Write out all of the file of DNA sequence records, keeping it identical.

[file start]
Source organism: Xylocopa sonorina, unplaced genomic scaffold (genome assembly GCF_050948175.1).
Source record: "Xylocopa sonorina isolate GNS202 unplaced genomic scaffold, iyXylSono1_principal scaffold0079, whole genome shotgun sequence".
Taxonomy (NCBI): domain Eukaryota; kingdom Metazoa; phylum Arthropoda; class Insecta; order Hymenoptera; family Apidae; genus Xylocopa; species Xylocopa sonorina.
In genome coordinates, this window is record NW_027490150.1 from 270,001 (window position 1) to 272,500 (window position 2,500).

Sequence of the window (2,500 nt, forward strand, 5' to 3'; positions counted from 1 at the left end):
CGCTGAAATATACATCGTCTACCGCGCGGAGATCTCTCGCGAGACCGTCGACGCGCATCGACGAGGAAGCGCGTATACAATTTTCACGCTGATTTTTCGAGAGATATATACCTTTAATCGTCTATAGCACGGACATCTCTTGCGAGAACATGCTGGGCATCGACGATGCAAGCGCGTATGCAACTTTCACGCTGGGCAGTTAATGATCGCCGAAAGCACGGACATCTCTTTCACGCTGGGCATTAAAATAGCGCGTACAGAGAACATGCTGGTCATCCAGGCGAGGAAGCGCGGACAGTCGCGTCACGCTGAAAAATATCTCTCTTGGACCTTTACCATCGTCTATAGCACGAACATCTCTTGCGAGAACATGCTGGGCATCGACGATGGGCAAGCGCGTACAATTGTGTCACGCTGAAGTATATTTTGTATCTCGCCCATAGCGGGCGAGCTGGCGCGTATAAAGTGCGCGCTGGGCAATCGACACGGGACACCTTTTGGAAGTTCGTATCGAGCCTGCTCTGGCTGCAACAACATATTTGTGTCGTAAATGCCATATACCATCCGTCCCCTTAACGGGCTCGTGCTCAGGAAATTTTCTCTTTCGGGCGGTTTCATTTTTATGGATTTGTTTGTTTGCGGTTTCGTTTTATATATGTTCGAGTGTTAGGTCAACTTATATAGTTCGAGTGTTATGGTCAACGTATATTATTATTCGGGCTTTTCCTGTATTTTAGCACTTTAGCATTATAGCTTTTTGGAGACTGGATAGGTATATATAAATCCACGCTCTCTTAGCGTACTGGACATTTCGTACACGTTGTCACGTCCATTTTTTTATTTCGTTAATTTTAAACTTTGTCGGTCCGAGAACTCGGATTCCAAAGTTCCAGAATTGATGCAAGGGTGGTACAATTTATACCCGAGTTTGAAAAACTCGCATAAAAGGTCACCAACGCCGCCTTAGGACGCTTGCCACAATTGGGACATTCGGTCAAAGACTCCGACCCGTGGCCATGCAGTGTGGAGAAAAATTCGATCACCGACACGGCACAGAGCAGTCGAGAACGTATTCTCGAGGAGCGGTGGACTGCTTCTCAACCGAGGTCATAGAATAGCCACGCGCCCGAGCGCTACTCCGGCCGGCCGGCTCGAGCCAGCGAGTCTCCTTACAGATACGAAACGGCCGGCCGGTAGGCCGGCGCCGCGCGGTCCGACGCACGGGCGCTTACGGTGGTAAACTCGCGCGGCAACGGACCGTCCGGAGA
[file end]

Source organism: Xylocopa sonorina, unplaced genomic scaffold (genome assembly GCF_050948175.1).
Source record: "Xylocopa sonorina isolate GNS202 unplaced genomic scaffold, iyXylSono1_principal scaffold0079, whole genome shotgun sequence".
Taxonomy (NCBI): domain Eukaryota; kingdom Metazoa; phylum Arthropoda; class Insecta; order Hymenoptera; family Apidae; genus Xylocopa; species Xylocopa sonorina.
In genome coordinates, this window is record NW_027490150.1 from 270,001 (window position 1) to 272,500 (window position 2,500).

Sequence of the window (2,500 nt, forward strand, 5' to 3'; positions counted from 1 at the left end):
CGCTGAAATATACATCGTCTACCGCGCGGAGATCTCTCGCGAGACCGTCGACGCGCATCGACGAGGAAGCGCGTATACAATTTTCACGCTGATTTTTCGAGAGATATATACCTTTAATCGTCTATAGCACGGACATCTCTTGCGAGAACATGCTGGGCATCGACGATGCAAGCGCGTATGCAACTTTCACGCTGGGCAGTTAATGATCGCCGAAAGCACGGACATCTCTTTCACGCTGGGCATTAAAATAGCGCGTACAGAGAACATGCTGGTCATCCAGGCGAGGAAGCGCGGACAGTCGCGTCACGCTGAAAAATATCTCTCTTGGACCTTTACCATCGTCTATAGCACGAACATCTCTTGCGAGAACATGCTGGGCATCGACGATGGGCAAGCGCGTACAATTGTGTCACGCTGAAGTATATTTTGTATCTCGCCCATAGCGGGCGAGCTGGCGCGTATAAAGTGCGCGCTGGGCAATCGACACGGGACACCTTTTGGAAGTTCGTATCGAGCCTGCTCTGGCTGCAACAACATATTTGTGTCGTAAATGCCATATACCATCCGTCCCCTTAACGGGCTCGTGCTCAGGAAATTTTCTCTTTCGGGCGGTTTCATTTTTATGGATTTGTTTGTTTGCGGTTTCGTTTTATATATGTTCGAGTGTTAGGTCAACTTATATAGTTCGAGTGTTATGGTCAACGTATATTATTATTCGGGCTTTTCCTGTATTTTAGCACTTTAGCATTATAGCTTTTTGGAGACTGGATAGGTATATATAAATCCACGCTCTCTTAGCGTACTGGACATTTCGTACACGTTGTCACGTCCATTTTTTTATTTCGTTAATTTTAAACTTTGTCGGTCCGAGAACTCGGATTCCAAAGTTCCAGAATTGATGCAAGGGTGGTACAATTTATACCCGAGTTTGAAAAACTCGCATAAAAGGTCACCAACGCCGCCTTAGGACGCTTGCCACAATTGGGACATTCGGTCAAAGACTCCGACCCGTGGCCATGCAGTGTGGAGAAAAATTCGATCACCGACACGGCACAGAGCAGTCGAGAACGTATTCTCGAGGAGCGGTGGACTGCTTCTCAACCGAGGTCATAGAATAGCCACGCGCCCGAGCGCTACTCCGGCCGGCCGGCTCGAGCCAGCGAGTCTCCTTACAGATACGAAACGGCCGGCCGGTAGGCCGGCGCCGCGCGGTCCGACGCACGGGCGCTTACGGTGGTAAACTCGCGCGGCAACGGACCGTCCGGAGA